Reynolds said. "Time and again, EPA under both parties has walked away from its 
commitment to renewable fuels, and we've had to bring it back."

   Rather than rely on EPA to reissue rules for year-round E15, Reynolds 
reintroduced a bill to the Iowa Legislature on Monday that would require 
retailers to include E15 pumps in any installation of replacement of fuel 
storage tanks or pumps by 2026. The bill also expands the state's E15 promotion 
tax credit from 3 cents per gallon to 9 cents per gallon year-round through 
2025. The bill sets standards and incentives for retailers to offer 20% 
biodiesel blends and E85 blends as well.

   "Iowans want access to less-intensive, cleaner-burning fuels that's grown 
and made right here at home," Reynold said.

   Shaw also said a broader group of Midwest states are moving legislation or 
rules to create year-round statewide E15 in their states. He pointed to a 
bipartisan letter from eight governors from Illinois, Iowa, Kansas, Nebraska,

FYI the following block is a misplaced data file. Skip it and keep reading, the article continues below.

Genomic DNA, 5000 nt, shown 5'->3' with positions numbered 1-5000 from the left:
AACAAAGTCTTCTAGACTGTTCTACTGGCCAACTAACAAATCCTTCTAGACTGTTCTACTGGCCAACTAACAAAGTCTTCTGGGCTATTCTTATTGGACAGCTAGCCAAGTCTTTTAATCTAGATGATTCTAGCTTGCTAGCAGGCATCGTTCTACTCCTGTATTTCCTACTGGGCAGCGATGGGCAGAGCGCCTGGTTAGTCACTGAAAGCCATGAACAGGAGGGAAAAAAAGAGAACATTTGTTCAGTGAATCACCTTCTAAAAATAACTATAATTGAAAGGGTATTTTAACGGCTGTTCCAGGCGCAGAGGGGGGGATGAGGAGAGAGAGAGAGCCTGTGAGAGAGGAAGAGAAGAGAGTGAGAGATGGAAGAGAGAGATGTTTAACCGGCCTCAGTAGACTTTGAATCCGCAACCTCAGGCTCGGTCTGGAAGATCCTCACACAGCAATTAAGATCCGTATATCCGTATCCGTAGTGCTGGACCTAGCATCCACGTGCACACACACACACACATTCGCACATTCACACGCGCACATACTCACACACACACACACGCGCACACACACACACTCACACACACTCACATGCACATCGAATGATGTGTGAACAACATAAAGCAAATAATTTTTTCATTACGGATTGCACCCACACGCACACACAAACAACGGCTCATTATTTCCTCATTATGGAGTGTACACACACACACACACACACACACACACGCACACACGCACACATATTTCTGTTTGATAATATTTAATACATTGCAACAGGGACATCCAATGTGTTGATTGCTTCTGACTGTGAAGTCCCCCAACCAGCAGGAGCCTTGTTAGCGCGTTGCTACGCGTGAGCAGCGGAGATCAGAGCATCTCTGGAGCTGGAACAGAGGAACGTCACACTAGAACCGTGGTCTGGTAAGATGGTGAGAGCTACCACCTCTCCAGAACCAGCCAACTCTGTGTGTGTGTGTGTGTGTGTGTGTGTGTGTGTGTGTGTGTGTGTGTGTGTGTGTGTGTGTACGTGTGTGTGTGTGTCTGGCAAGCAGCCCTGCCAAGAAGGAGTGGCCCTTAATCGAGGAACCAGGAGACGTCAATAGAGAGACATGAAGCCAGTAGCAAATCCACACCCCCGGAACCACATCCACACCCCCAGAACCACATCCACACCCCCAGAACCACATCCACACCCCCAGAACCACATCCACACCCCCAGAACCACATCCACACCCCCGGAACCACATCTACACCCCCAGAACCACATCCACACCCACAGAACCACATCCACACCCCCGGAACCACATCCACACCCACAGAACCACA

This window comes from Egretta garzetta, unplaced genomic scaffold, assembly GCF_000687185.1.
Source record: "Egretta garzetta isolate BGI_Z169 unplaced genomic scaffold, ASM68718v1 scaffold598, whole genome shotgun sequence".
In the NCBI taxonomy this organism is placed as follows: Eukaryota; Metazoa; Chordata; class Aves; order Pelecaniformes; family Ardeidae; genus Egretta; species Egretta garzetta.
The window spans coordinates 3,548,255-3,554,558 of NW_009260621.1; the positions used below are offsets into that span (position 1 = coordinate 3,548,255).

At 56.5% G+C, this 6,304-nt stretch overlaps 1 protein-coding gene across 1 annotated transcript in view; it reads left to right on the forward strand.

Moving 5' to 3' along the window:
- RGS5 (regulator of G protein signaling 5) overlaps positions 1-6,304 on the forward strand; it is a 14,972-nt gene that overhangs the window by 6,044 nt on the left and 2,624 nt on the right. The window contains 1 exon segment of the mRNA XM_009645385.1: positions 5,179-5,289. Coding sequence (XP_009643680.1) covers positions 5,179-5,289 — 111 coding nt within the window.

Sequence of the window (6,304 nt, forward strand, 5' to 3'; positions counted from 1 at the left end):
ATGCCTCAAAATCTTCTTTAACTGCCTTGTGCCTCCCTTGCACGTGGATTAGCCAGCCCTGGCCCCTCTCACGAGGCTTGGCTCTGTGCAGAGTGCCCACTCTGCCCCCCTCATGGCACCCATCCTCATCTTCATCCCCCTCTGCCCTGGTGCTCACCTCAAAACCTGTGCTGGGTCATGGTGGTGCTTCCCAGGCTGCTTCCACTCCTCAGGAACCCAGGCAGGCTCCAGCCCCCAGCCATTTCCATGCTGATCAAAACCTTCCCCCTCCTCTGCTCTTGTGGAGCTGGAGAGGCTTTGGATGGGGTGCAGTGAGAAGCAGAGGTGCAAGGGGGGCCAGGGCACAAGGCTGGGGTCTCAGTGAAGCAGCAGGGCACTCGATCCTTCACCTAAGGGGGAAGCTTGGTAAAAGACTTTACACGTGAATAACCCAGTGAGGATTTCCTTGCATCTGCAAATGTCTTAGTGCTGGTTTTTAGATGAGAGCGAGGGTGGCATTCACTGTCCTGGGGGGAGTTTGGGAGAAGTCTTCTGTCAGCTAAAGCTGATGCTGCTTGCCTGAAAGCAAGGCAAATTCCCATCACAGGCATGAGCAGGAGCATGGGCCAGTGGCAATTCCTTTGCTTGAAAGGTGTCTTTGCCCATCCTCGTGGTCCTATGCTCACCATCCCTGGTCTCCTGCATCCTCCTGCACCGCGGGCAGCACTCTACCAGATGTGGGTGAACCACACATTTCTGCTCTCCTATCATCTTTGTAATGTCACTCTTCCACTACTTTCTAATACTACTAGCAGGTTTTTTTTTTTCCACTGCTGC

Minnesota, Missouri, North Dakota, South Dakota and Wisconsin. Governors of the 
states wrote EPA in November asking for details on how they could each move in 
that direction. 

   Reynolds also criticized the Biden administration's focus to champion 
electric vehicles. Reynolds said the administration is "concentrating all of 
its efforts to actively eliminate gas-powered cars. And that's a mistake, 
especially as China looks to lock up precious metals that make the EV 
batteries."

   Chris Clayton can be reached at Chris.Clayton@dtn.com

   Follow him on Twitter @ChrisClaytonDTN